Interview: OPRAmachine update 6/21/2018: Two significant pushbacks

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Interview conducted June 21, 2018 by Jeff Epstein, Editor-in-Chief of Citizens’ Media TV

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An update on the latest developments with Gavin Rozzi’s governmental transparency tool, OPRAmachine (of which I am in administrator). This week there have been two major incidents of pushback from governmental agencies.

The first is from the Middlesex County Prosecutor’s Office, a governmental body known to have some issues with transparency. The office is trying to charge one of OPRAmachine’s most prominent requesters, Jen Alexander, more than $1000 for something that should be easy, quick, and free. According to Gavin, in order to levy special service charges such as this one against a requester, there are fourteen conditions that must be met.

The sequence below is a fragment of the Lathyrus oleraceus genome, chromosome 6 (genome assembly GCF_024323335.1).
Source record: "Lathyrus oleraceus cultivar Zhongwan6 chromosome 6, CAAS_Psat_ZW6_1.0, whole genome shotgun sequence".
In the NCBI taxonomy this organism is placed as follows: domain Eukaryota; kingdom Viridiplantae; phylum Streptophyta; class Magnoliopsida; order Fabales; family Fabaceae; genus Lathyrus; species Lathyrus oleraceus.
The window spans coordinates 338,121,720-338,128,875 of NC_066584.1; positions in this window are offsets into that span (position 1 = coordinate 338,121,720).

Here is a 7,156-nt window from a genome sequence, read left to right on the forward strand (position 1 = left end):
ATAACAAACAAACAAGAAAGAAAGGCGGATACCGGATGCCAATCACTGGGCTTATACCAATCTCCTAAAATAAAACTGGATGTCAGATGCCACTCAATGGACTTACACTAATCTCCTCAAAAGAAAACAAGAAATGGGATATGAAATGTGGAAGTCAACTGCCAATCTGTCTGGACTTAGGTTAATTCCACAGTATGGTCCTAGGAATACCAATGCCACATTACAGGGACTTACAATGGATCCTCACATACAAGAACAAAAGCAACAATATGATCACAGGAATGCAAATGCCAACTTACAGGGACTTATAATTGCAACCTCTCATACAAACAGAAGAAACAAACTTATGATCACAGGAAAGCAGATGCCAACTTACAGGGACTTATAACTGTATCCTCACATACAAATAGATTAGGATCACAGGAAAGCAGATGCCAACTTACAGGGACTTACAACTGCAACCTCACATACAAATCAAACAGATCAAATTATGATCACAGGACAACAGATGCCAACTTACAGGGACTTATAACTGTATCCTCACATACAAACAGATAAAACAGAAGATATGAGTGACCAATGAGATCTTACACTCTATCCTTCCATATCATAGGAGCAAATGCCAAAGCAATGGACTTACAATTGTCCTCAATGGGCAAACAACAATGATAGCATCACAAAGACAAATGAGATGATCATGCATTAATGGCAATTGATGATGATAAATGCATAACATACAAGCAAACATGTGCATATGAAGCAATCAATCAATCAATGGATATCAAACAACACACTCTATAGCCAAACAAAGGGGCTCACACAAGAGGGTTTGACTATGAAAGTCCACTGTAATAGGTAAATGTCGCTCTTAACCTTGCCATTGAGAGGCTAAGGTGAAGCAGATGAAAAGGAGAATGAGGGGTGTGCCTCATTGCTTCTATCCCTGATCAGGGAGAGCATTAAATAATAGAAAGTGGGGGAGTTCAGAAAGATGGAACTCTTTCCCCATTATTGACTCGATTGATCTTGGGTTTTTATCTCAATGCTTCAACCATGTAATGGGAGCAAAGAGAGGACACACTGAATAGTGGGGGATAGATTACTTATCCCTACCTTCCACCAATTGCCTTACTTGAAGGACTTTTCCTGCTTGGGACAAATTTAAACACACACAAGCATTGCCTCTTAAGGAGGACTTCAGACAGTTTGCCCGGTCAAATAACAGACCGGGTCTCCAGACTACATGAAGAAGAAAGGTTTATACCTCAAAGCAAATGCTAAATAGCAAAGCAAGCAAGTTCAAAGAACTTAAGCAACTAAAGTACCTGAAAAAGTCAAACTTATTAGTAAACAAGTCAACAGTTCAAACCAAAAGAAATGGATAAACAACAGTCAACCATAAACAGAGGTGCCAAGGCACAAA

The other pushback mentioned in our discussion was a governmental body who told Charlie Kratovil, an investigative journalist with New Brunswick Today and now a mayoral candidate for the town, that requests from OPRAmachine are inherently invalid. This is despite, from the body’s point of view, that each request appears in exactly the same format plain-text emails. After some dialogue between Gavin and the body, it seems hopeful that requests will be accepted going forward.

(Ironically, Kratovil himself has aggressively reported on the Middlesex County Prosecutor’s Office.)

We also talked about the OPRA law in general and how its “fee shifting” is what gives the law it’s teeth. Fee shifting is the condition stating that the governmental body must reimburse victorious lawyers when one of their responses is challenged. Finally, we also discuss the batch request feature of OPRAmachine, which may be monetized in the future but is currently only available to administrators. This feature allows requesters to send a request to a theoretically infinite number of governmental bodies, simultaneously. Although abuse must be prevented, this feature puts dramatic power into the hands of the requester.

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